Training to help prevent suicides could be provided in every workplace across Scotland under new plans announced by the Scottish Government.
A new draft suicide prevention action plan has been unveiled, with a pledge to develop a “new, world-leading, comprehensive mental health and suicide prevention training programme”.
Mental health minister Maureen Watt said this should then be provided in workplaces across the country in the same way as first aid training.
There were a total of 728 suicides across Scotland in 2016.
The new action plan has been brought in more than a year after the previous suicide prevention strategy, which covered the period 2013 to 2016.
The proposals, which are being consulted on at the moment, include commissioning NHS Health Scotland to “lead on the development of a new, world-leading, comprehensive mental health and suicide prevention training programme to replace and modernise the current suite of training programmes”.
The plan added: “We will work to create a culture where mental health and suicide prevention training is universally delivered with the same commitment as physical health emergency training across a wide range of services and organisations. “
As well as improved suicide prevention training, it sets out to make greater use of social media, with NHS24 developing a number of initiatives in this area.
Launching the new draft plan in Edinburgh, Ms Watt said: “Every life matters and everyone has a role to play in suicide prevention. “While the suicide rate in Scotland has fallen over the past decade, I want us to go further to prevent deaths. “As part of our proposals, we aim to produce a world-leading suicide prevention training programme for employers. “We need to create a culture across Scotland where workplaces deliver mental health and suicide prevention training with the same commitment as physical health emergency training such as CPR and first aid.”
Shirley Windsor, lead for public mental health at NHS Health Scotland, stressed the need to develop “more responsive services”.
She added: “The training programme, raising skills and building confidence in everyone, not just professionals, to spot and respond to people in distress, has huge potential to help prevent suicide in Scotland.”
Samaritans executive director James Jopling said: “Last year 728 people died by suicide in Scotland and it remains the leading cause of death for men under 50 across the UK. As such, the impact that suicide has across our communities is huge. “We urge people across Scotland to get involved and help shape the Scottish Government’s suicide prevention plans.”
The service has sparked a fall in the number of times police were forced to hold someone under the Mental Health Act
An emergency mental health hotline has been introduced in west London to provide on-call support for police on duty.
The 24-hour hotline will put officers in Kensington, Chelsea and Westminster in touch with ‘rapid response’ mental health professionals who can be deployed to help them.
Police will be able to access the service when they are on the beat in London and come across someone who may be suffering from a mental health episode.
A pilot of the scheme was launched in areas across the capital to help officers deal effectively and appropriately with call-outs about mental health sufferers – which make up a large number of 999 callouts.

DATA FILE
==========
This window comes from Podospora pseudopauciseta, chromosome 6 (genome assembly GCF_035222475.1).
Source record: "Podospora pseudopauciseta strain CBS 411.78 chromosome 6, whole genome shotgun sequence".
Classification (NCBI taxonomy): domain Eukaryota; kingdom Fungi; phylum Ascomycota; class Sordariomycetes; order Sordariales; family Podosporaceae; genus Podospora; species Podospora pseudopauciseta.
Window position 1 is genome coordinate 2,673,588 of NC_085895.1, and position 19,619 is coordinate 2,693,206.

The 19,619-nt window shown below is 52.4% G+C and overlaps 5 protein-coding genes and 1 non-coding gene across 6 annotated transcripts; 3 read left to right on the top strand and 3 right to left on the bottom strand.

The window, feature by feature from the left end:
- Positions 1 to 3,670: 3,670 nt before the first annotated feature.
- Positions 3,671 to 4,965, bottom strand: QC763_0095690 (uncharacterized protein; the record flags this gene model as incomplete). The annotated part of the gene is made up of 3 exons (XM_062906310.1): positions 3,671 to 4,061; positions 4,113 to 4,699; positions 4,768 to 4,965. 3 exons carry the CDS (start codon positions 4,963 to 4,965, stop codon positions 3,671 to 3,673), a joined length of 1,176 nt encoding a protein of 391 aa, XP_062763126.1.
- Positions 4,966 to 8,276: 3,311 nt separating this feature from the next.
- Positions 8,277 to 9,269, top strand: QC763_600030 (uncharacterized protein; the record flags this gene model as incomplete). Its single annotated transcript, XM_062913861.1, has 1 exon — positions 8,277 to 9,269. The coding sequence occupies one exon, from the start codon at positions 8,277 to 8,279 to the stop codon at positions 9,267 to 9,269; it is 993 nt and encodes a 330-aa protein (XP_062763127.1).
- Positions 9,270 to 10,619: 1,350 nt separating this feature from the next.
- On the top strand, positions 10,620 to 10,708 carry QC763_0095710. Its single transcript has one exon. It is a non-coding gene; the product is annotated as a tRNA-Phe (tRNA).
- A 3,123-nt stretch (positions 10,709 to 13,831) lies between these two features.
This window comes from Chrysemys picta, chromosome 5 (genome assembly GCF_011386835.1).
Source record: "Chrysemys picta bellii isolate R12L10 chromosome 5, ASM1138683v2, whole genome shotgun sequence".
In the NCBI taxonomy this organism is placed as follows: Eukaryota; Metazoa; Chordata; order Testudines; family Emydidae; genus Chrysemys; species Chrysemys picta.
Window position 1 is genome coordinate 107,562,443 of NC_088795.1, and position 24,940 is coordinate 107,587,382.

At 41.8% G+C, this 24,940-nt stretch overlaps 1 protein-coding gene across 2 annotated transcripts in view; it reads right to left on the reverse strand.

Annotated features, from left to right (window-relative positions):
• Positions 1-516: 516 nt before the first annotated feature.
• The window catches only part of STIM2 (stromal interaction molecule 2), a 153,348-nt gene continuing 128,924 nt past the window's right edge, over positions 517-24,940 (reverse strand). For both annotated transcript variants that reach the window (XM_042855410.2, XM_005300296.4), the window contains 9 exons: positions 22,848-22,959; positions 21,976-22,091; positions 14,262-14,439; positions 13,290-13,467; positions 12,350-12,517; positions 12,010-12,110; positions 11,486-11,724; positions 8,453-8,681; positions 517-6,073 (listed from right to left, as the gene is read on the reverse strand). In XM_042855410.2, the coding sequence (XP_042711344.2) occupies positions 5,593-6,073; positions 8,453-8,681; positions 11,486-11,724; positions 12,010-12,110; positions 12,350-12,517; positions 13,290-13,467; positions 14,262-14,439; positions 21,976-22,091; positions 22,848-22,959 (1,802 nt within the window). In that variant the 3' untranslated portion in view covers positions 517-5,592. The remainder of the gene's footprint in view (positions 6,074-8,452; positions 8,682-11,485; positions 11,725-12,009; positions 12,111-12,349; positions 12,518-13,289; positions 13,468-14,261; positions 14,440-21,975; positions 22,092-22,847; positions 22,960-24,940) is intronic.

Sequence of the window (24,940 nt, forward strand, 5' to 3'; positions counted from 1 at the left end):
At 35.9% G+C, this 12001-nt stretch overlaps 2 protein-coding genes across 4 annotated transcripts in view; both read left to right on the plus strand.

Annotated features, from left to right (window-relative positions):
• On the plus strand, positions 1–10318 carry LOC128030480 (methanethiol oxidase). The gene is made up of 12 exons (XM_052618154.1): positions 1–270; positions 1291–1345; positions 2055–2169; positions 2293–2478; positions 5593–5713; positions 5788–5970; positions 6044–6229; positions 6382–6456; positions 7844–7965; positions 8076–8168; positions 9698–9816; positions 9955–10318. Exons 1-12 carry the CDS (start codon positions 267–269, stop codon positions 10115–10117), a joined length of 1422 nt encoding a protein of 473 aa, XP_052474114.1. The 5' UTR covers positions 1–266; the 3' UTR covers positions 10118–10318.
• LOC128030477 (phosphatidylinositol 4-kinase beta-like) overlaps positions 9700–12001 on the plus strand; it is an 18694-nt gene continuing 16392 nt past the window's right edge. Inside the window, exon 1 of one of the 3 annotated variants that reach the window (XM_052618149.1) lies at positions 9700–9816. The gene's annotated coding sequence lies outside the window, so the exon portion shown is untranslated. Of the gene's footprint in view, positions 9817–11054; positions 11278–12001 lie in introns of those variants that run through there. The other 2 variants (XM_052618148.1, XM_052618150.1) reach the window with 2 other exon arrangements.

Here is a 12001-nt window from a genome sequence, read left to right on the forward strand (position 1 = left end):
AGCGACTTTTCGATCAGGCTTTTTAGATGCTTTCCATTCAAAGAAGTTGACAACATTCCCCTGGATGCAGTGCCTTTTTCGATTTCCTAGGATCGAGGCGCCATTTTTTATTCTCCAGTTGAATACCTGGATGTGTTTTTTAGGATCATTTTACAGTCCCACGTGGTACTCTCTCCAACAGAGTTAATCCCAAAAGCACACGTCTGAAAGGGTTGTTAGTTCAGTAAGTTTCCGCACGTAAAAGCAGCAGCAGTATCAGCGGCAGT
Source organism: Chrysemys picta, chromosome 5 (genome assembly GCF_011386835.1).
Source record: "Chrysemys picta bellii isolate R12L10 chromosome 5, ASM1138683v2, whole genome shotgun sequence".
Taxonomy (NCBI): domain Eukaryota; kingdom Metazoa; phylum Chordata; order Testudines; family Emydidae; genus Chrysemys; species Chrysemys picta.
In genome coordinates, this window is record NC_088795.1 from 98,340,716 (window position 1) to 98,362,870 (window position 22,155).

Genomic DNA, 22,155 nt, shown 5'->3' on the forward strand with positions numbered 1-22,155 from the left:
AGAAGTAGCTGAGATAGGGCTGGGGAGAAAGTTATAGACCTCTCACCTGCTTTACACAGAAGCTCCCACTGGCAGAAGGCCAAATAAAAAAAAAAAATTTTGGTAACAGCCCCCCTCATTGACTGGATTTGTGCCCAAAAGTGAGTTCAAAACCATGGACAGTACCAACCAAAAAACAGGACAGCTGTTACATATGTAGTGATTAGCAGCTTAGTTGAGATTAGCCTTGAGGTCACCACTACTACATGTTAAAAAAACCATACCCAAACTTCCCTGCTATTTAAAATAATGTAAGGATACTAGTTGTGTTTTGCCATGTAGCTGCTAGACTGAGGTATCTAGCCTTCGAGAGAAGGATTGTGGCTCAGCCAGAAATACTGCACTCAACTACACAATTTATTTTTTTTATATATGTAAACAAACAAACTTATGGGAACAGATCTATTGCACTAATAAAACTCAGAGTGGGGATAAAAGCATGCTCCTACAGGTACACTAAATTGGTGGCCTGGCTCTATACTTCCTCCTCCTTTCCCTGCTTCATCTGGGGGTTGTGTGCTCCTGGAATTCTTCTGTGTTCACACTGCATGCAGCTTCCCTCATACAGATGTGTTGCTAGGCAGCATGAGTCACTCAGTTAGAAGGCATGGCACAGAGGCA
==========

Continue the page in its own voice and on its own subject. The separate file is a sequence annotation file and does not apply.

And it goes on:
Data has already shown that in the first two months of the service, the number of police imposing a Section 136 (of the Mental Health Act) dropped by almost 80 per cent.
In the pilot area, cases of Section 136 dropped from 138 per month to 29 per month within three months. In parts of north west London without the service, the number of Section 136 orders imposed rose slightly.
Officers are trained in detail about mental health and have the on-call service where they can speak with professionals and describe the symptoms or behaviour of the member of the public they are dealing with.
They are given advice by the specialist triage team, who can make a referral to the Mental Health Crisis Resolution Team or deploy immediate on-scene help from a member of the Rapid Response Team.
The service, launched by Camden and North West London (CNWL) trust is not the first of its kind in the capital but differs in the sense that, instead of having mental health specialists on the streets with beat officers, they are accessible any time over the phone.
Met mental health lead Superintendent Mark Lawrence said the issue “places a huge demand on police” and said officers attend mental health calls on average every 12 minutes.
“This collaborative approach to policing mental health will enable officers to provide a more informed and effective resolution, and signpost people in mental health crisis to the appropriate service,” he said.
Dr John Lowe, CNWL consultant, added; “By reaching across traditional boundaries in a supportive and constructive way … Street Triage shows how closer inter-professional working between Mental Health Services and the police can be of huge benefit to users, staff and services.”
He added that the advice received by officers has allowed them to consider alternatives to a section 136 – the Mental Health Act which allows police to hold members of the public.
“According to our preliminary data from the project, the use of section 136 has already been reduced across Kensington, Chelsea and Westminster which is great news,” Dr Lowe added.
The Single Point of Access Team already take calls from people in a mental health crisis, and organise mental health support such as making an urgent referral or calling a triage team who will head to the scene to intervene in person.